The chickens don't have access to the area under the coop and soldier fly larva grow in the manure. The pre-pupa crawl uphill into the alley to self feed the chickens. I've also placed the coop over a diversion channel and connected it to my rainwater harvesting system. You can turn a valve and flush the manure out from under the coop and through the diversion channel in the landscape to irrigate and fertilize shrubs and plants. In some of the channels I grow sun chokes and feed them back to the chickens. In the paddocks I'm growing a variety of forage including clover, grasses, millet, buckwheat, cereal rye, sunflowers, sorghum etc. I also have logs and debris to attract insects and dump vegetable waste from the farm into paddocks a few weeks prior to bringing the chickens in to grow maggots for them. Some of the paddocks include the vegetable garden so the chickens can control insect pests and weed seeds or till the soil if left in place long enough. Another paddock includes a small pond that I grow minnows, tadpoles and aquatic vegetation to feed the chickens. You can either scoop them out or drain the pond for irrigation and let the chickens feed on everything on the bottom. By using the chickens to control the minnow population you can affect the production of tadpoles (some are toxic to chickens so be careful) and generate frogs and toads that are more likely to migrate into the landscape and control pests. Without minnow control I get mainly bull frogs that hang out by the pond. More detail and pics in my book. I also have a chapter on my attempt to integrate chickens with greenhouses (which I don't think I would do again).
Like Shawn, I think paddocks have been the thing that we have worked on the most. The stacking functions of chickens in our paddock system allows us to rotate the chickens throughout the system without a tractor (not that using a tractor is bad). Of course, the benefits of bug control, manure scattering, etc are then moved throughout the system and the paddocks are not overused by the chickens as we move them every 5 days. We currently have 5 paddocks for a total for a total of 30 chickens. Our 5 day rotation means that we give plenty of rest inn the landscape between rotations. I imagine that increasing the numbers of chickens would mean either an increase in the amount of land being used as paddocks or the separation of the current land into more sections so that they don't become overused.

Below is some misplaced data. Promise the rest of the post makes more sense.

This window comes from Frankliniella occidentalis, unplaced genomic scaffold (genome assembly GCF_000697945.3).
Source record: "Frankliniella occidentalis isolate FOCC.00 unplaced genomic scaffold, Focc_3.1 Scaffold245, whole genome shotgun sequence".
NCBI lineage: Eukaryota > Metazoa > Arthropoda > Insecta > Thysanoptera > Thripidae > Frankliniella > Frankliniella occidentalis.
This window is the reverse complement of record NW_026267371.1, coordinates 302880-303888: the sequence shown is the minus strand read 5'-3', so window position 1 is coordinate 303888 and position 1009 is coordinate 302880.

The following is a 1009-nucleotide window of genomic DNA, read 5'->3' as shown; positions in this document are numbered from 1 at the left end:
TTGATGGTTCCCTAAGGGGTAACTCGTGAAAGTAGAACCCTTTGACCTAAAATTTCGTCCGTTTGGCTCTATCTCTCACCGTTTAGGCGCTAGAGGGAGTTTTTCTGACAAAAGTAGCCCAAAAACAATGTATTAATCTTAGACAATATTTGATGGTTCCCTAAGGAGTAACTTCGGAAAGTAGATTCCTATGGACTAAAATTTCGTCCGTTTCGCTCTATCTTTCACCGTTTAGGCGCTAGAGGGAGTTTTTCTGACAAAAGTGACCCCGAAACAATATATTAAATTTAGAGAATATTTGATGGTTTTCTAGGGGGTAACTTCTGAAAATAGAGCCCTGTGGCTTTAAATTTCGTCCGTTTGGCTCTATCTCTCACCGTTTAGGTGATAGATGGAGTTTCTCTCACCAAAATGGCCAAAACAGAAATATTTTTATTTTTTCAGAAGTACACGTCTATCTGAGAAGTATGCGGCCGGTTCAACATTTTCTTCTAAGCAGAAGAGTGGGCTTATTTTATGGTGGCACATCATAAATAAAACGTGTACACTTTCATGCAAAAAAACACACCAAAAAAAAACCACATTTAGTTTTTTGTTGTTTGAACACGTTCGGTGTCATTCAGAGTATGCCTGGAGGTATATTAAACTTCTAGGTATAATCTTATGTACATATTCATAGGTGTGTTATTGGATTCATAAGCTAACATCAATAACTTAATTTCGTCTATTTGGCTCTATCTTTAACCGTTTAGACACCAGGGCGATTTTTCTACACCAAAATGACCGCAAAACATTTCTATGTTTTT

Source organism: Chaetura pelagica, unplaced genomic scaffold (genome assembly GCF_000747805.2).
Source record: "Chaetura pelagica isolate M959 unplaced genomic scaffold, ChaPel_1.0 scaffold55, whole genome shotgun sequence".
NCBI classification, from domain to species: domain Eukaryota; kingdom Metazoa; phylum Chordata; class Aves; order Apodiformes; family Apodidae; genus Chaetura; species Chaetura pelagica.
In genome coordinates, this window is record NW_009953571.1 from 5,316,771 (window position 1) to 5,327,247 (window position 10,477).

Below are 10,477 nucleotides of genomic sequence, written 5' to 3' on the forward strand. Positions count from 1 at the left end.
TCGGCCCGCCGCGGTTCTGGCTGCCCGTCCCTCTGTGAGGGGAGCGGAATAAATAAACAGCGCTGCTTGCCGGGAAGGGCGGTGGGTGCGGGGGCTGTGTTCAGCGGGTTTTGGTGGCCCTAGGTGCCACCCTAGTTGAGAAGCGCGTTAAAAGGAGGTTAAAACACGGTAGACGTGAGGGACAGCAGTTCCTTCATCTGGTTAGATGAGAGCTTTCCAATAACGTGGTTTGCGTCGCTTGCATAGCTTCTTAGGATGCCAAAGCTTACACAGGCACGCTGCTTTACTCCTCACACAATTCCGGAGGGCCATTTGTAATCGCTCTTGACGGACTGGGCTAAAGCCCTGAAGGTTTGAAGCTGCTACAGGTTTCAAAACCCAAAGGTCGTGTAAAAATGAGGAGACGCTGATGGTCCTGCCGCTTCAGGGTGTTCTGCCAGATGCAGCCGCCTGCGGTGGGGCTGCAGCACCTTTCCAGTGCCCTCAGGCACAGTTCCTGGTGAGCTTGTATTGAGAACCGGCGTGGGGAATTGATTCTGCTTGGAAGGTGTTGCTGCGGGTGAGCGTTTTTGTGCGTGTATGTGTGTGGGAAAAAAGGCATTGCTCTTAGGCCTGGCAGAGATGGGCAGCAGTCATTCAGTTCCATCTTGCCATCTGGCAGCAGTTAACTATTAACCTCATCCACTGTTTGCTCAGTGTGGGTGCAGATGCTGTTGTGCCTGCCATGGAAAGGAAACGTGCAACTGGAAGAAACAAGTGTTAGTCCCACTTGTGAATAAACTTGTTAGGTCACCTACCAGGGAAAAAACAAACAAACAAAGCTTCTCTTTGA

We have 4 hens fenced in our orchard (375' of fence surrounds it, not sure of the exact size as it's somewhat oddly shaped). With that much space we still mow once or twice a year, however under the closely spaced hazelnut portion of the orchard, they keep the soil more bare, partly because of the dense shade for the plants and the hens like to hang out there during the heat of summer (also a good place to hide away from aerial predators). With so much space to run around in, they really don't like to be put in the chicken tractor to do garden work and I can't blame them. They do eat lots of bugs in the orchard, besides greens. At one time we had 5 hens, and that was too many. Three was OK but 4 seems to be the max for our space.
Location: South Carolina
posted 3 years ago
I find a stocking density of around 1 chicken / 43 square feet of pasture creates a nice even eating pattern over the entire area. I move the chickens every 6-7 days. If the forage stops growing from drought or cold I then keep the chickens in the alley or park them in a paddock in the woods to let the pasture recover.
Shawn, is that number from experience or did you run some sort of comparison test? Very interested...
Location: South Carolina
posted 3 years ago
That number came from observations of the flock on forage around my house and is anecdotal. I've talked with and read about other growers with a similar number. I'm getting ready to build another coop system so I'll have to run some comparisons once I do. Seems like someone must have done this research already. Let me know if you find anything. I've learned it's best to move based on forage height. Seems like if they stay on too long it favors the grasses at the expense of the legumes.